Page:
The Vietnam Syndrome Revisited


In the 1980's, activists produced a button that read "El Salvador is Spanish for Vietnam." Although it provided a punchy reminder of a bloody conflict, the comparison was inappropriate. While the US was supporting a repressive regime against a leftist insurgency, it committed little in the way of troops; moreover, unlike Vietnam, the US was successful in containing the insurgency. So much so that the former guerillas have largely been integrated into the political process.

However, in Iraq, the comparison has a better fit: A war started under dubious circumstances (Gulf of Tonkin incident vs. Weapons of Mass Destruction); involving regime change (the assassination of Diem vs. the overthrow of Saddam Hussein); and a gaping sinkhole of money, troops and resources with no end in sight (the aftermath of the Tet offensive vs. the Iraqi Intafada). Small wonder then, that the issue should provide such a focal point in the US presidential race.

George W. Bush famously avoided Vietnam by finding a berth in the Texas National Guard. Many of the Republican leaders such as John Ashcroft and Dick Cheney also avoided service in Vietnam. So, it came as no surprise when John Kerry, who not only served but was also decorated in the war, made this a central point of his campaign. (A decision he has come to regret since he obviously underestimated the Republican slander machine). Yet, while Kerry came to oppose the war after his return, he seems to have little difference with Bush today; other than saying he would have conducted the war better (a more efficient war?).

And yet, many on the left see Kerry as at least a lesser evil. In the last two issues of Left Business Observer, Doug Henwood has editorialized about the need to support Kerry ("until November 2). Likewise "anarchist" professor Noam Chomsky who continues to use the analogy of expanding the cage to support imperialist politicians. The argument is reminiscent of the International Socialists perennial election slogan "Vote [insert pseudo-left candidate here] with no illusions." Ah, but only people voting have illusions.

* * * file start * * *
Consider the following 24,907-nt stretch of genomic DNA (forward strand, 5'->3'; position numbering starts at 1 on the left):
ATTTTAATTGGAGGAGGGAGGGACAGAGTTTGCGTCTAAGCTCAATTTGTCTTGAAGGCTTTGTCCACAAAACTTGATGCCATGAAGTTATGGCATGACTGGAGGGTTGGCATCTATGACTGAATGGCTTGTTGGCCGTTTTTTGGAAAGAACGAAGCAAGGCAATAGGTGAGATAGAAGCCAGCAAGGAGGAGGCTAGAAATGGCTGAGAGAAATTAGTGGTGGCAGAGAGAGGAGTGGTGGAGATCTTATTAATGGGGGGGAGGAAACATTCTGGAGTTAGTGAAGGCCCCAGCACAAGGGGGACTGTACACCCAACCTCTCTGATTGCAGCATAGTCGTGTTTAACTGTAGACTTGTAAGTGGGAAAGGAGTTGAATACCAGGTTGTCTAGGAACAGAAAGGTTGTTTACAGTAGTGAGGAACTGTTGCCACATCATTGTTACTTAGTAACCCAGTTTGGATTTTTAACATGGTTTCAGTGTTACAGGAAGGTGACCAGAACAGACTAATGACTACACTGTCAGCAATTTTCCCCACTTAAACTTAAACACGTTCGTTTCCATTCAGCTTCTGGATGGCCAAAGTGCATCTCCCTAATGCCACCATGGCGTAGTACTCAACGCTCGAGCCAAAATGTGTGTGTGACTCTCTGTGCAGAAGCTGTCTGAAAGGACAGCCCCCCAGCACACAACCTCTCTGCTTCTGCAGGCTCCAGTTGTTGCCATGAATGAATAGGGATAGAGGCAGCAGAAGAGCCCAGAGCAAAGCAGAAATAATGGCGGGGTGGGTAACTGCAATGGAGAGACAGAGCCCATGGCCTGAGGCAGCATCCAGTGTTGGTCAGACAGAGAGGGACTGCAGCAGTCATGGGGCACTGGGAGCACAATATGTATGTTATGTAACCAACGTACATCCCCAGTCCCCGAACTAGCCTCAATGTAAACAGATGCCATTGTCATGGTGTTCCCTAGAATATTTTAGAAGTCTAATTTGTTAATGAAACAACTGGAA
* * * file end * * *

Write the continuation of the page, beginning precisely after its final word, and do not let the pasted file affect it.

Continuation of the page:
Likewise in Iraq, where ostensible leftists, feeling they have little power to effect change, have opted to support the Iraqi Intafada in the name self-determination or opposing imperialism. The partisans of the Intafada are clearly opposed to the US presence in Iraq, but what would they replace it with? It seems increasingly clear that the real opposition to the US is the fundamentalists, who were largely contained during the rule of the Baath party. Given the recent car bomb massacre of schoolchildren and the increasingly militant Islamic rhetoric, it seems likely the insurgents, if successful, will establish a regime every bit as bloody and repressive as the one the US overthrew. And as capitalist.

In both of these situations, a key factor has been overlooked. Electing a lesser imperialist candidate with a more human face will not make the US a more equitable, less capitalist state. It is likely that Kerry will be able to screw workers more effectively since many believe the Democrats are the friends of labour. Supporting the insurgents in Iraq will not make Iraq a more democratic country. The solution to the problems of US and Iraqi society lies not in supporting lesser evils, but in the American, the Iraqi and the global working class. For only the working class has the social power to uproot the social relations of capitalism and create a New World. Anything else leaves us destined to be discussing the Iraq Syndrome two decades hence.


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